A review of Judith Schalansky's Atlas of Remote Islands

Nauru isn't covered by Judith Schalansky in her Atlas of Remote Islands – just published in English by Penguin – but the found narratives woven into the histories of the fifty other islands profiled, will strike a chord with those familiar with the Pacific island’s tragic story. In her introduction Schalansky, a typographer by trade, explains she harboured a long endured fascination with maps and the exoticism that they hold within their careful cartographic coding, stemming she reasons, from the isolation of her childhood growing up behind the wall in East Berlin. Schalansky’s still-maintained preoccupation with the romantic notions of islands, which she raptures about, is strange given the stories of paradise lost, betrayal and criminality that she unearths in the histories of many of the fifty inhabited and remote islands subsequently profiled.

Each island is given a double page spread, with a carefully illustrative map on one side, faced with a short anecdotal history on the other, researched by the author through rare books. Also included for each is a timeline and a figure charting the diminutive population size of these communities. The reader hears stories of rotting whale carcasses subsuming the uninhabited Antarctic island of Deception; the tinpot despotism of the lighthouse keeper of Clipperton Atoll in the Pacific Ocean; the death of marooned sailor Harry Eld at the beaks of a thousand birds on Australia’s Macquarie Island; the much media-covered abuse rife among the 48 residents of Pacific Pitcairn; and the historic high child fatality rate among the Hebridean people of St Kilda. The histories that Schalansky recounts are not verifiable fact, but they offer a narrative in which – for all the geographic symbolism of the maps therein – humans play the central role. The reader cannot help but be left with a pessimistic take on our condition. That as a species, we are prone to the kind of horror that Joseph Conrad subjected Charles Marlow to as the protagonist in Heart of Darkness, one that, given isolation from distraction, people’s propensity to instigate an unnerving terror on each other, comes to a frightening fore.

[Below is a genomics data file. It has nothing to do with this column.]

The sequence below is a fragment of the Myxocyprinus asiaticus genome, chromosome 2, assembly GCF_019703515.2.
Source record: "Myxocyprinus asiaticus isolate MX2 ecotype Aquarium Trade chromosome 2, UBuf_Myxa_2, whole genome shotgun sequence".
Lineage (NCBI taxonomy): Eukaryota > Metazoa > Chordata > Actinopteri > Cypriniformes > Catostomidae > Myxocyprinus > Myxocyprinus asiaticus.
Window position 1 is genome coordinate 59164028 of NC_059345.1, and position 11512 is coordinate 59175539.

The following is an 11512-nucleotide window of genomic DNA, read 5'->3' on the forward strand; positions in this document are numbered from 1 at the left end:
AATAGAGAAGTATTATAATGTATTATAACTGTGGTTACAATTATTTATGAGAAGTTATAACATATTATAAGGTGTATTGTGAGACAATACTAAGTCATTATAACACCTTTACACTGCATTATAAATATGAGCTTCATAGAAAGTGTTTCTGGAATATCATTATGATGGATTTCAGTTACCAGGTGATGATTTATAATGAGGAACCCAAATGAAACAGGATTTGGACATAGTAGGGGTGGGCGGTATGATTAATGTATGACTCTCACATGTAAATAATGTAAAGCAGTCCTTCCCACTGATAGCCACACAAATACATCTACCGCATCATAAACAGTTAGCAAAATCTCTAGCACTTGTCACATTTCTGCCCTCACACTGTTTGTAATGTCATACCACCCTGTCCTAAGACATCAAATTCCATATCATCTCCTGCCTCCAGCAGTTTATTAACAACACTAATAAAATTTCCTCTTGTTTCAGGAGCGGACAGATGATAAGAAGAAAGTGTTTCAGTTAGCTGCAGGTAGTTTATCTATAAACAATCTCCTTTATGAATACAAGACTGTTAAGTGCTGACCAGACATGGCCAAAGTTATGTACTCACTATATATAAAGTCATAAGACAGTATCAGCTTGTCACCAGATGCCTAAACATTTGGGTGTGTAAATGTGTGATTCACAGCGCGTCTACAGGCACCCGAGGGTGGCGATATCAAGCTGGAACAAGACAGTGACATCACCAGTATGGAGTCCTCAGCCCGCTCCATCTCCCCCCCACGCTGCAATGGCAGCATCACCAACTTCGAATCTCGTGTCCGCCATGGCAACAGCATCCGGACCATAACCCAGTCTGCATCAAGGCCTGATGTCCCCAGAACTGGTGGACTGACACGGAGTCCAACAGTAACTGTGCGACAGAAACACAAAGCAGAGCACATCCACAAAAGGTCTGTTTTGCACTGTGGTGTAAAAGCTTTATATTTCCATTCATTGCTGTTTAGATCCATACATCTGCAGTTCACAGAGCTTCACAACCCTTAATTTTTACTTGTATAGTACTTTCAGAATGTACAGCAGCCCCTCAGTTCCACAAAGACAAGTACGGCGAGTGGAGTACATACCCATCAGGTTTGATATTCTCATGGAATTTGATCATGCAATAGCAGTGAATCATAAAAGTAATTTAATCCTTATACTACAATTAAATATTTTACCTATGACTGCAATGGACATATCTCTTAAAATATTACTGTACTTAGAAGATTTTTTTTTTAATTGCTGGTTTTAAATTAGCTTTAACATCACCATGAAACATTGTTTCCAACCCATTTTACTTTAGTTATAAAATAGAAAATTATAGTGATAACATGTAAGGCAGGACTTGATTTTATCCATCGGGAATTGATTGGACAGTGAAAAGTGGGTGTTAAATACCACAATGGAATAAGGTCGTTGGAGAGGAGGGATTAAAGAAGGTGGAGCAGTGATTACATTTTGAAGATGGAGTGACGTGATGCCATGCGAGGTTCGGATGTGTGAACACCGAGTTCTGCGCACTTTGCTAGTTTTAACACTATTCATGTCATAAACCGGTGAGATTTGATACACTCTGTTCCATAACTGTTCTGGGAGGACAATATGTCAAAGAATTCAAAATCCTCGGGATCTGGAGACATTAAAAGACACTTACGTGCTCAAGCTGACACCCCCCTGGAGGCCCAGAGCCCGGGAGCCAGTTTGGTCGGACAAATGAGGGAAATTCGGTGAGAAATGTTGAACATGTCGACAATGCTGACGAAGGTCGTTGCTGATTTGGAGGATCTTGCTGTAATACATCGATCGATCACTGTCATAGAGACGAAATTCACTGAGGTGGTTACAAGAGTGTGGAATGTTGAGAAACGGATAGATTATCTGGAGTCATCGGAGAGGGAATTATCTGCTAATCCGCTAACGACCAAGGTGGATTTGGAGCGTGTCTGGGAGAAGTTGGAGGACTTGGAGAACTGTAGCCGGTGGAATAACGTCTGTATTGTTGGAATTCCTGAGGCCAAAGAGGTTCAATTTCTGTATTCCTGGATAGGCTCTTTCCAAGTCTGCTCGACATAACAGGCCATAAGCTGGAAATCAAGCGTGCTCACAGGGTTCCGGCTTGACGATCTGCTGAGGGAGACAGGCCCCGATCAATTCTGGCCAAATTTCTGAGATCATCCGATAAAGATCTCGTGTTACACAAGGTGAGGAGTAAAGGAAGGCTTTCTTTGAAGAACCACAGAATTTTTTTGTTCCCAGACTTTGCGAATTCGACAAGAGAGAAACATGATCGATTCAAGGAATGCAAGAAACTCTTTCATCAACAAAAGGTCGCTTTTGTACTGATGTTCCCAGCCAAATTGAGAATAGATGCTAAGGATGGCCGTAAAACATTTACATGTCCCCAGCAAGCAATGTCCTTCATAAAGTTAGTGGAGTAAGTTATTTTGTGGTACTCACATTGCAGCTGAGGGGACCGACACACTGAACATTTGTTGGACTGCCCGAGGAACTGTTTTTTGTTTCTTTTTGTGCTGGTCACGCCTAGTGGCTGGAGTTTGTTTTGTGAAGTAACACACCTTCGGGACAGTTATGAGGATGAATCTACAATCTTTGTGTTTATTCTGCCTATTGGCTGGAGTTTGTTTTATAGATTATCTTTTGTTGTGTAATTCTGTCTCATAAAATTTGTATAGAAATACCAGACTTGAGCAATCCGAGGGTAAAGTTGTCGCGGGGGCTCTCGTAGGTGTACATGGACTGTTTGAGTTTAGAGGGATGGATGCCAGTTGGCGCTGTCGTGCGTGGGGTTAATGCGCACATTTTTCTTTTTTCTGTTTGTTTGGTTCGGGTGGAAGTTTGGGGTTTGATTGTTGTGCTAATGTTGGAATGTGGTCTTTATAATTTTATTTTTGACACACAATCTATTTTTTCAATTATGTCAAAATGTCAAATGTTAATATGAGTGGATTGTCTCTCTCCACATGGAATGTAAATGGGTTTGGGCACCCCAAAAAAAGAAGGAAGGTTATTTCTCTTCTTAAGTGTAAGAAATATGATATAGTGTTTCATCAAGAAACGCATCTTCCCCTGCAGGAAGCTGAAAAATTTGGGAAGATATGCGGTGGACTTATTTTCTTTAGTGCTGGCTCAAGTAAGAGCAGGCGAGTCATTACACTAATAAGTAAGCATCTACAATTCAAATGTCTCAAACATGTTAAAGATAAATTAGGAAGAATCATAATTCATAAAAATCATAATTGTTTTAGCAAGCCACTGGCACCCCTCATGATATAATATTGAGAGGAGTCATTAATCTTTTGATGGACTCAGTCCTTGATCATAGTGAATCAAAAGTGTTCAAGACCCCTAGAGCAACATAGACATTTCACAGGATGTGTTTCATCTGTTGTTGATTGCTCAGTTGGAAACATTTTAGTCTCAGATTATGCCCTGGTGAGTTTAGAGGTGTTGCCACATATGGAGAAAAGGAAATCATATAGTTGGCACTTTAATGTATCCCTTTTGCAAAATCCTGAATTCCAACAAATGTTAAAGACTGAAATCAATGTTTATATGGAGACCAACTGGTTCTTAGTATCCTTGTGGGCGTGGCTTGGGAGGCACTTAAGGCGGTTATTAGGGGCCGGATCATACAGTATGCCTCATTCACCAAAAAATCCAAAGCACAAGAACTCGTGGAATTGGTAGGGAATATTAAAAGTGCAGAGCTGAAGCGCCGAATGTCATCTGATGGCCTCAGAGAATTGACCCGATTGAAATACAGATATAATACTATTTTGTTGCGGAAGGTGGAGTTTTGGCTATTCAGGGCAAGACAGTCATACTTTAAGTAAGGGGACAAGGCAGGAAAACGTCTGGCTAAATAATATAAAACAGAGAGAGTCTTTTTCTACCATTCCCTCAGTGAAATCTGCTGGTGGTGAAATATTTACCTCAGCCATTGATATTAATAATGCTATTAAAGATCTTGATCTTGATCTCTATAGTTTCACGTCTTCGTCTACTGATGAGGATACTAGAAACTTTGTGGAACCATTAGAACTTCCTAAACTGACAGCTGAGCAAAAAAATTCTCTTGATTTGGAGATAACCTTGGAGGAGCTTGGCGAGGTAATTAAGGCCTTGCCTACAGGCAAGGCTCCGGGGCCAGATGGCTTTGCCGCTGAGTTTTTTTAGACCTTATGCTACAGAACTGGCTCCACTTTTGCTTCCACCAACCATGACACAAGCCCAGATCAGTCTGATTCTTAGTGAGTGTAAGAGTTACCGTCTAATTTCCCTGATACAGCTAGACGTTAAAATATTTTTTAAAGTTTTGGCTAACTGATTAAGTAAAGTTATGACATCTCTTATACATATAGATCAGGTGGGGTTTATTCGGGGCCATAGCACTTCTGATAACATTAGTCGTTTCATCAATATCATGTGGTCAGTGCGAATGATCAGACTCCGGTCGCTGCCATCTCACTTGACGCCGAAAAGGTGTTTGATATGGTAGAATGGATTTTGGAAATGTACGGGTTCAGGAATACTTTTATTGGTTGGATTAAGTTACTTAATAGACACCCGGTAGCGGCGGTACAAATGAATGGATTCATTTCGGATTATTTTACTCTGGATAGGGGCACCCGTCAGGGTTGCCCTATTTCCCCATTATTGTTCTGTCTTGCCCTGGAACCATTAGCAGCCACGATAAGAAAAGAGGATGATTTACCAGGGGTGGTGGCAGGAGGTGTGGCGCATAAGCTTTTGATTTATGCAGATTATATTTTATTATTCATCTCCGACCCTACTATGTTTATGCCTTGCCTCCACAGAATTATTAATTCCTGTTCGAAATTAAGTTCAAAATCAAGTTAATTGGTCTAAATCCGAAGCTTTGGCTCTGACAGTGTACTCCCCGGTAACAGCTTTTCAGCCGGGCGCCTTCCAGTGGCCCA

Oliver Basciano